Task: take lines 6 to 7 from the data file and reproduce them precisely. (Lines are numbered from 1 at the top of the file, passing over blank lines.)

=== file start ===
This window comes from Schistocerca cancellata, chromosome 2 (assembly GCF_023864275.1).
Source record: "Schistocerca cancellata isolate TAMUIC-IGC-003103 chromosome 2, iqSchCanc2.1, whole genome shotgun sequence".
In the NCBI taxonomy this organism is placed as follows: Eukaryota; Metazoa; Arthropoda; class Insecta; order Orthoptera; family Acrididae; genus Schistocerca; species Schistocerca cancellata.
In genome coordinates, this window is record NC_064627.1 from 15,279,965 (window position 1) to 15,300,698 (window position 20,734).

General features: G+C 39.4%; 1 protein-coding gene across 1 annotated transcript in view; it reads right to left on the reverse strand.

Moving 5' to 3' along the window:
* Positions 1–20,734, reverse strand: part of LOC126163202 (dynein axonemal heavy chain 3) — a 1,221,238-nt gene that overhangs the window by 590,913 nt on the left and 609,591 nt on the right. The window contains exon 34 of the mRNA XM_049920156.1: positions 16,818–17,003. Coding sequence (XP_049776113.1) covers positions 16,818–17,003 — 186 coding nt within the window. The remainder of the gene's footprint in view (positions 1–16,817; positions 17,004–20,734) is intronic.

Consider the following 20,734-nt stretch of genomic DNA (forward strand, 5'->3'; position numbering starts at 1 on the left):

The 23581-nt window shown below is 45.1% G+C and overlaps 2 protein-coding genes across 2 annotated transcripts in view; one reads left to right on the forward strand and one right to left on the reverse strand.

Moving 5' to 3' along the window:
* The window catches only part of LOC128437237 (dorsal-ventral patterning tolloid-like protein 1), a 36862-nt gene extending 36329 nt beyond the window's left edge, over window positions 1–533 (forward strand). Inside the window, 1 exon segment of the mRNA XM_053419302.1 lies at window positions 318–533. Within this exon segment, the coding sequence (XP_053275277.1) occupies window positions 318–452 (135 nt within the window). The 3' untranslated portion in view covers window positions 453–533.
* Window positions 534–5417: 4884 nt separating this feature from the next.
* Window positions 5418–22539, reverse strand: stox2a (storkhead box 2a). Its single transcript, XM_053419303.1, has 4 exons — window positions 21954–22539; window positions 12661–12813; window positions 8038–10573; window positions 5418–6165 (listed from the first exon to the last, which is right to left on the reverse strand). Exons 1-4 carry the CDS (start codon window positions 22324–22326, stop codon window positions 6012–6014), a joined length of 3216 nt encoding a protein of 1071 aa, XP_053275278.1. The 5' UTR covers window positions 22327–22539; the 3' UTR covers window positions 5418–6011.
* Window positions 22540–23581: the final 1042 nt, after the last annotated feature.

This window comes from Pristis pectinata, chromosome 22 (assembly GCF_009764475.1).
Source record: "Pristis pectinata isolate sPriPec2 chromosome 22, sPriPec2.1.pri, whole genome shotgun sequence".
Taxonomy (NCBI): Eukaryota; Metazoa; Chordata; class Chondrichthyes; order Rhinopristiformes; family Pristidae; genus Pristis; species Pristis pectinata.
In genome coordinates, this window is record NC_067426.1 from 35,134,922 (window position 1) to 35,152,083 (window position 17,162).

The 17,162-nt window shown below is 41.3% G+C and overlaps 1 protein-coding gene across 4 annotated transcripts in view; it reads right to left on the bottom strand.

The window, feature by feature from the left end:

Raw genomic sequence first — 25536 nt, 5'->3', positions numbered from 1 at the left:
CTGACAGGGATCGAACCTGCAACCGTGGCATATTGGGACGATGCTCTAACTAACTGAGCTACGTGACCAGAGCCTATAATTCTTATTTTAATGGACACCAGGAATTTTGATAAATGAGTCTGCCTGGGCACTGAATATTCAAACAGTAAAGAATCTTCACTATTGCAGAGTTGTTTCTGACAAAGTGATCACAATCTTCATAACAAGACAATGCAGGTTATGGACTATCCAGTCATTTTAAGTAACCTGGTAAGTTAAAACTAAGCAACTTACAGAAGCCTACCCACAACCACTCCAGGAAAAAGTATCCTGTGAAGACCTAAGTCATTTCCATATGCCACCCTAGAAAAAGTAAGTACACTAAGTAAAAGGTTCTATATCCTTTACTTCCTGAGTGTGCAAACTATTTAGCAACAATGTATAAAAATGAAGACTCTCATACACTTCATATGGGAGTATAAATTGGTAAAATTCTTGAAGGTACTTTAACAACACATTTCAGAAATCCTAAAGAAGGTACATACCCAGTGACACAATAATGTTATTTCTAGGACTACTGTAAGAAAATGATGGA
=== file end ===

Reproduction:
Moving 5' to 3' along the window:
* Positions 1–20,734, reverse strand: part of LOC126163202 (dynein axonemal heavy chain 3) — a 1,221,238-nt gene that overhangs the window by 590,913 nt on the left and 609,591 nt on the right. The window contains exon 34 of the mRNA XM_049920156.1: positions 16,818–17,003. Coding sequence (XP_049776113.1) covers positions 16,818–17,003 — 186 coding nt within the window. The remainder of the gene's footprint in view (positions 1–16,817; positions 17,004–20,734) is intronic.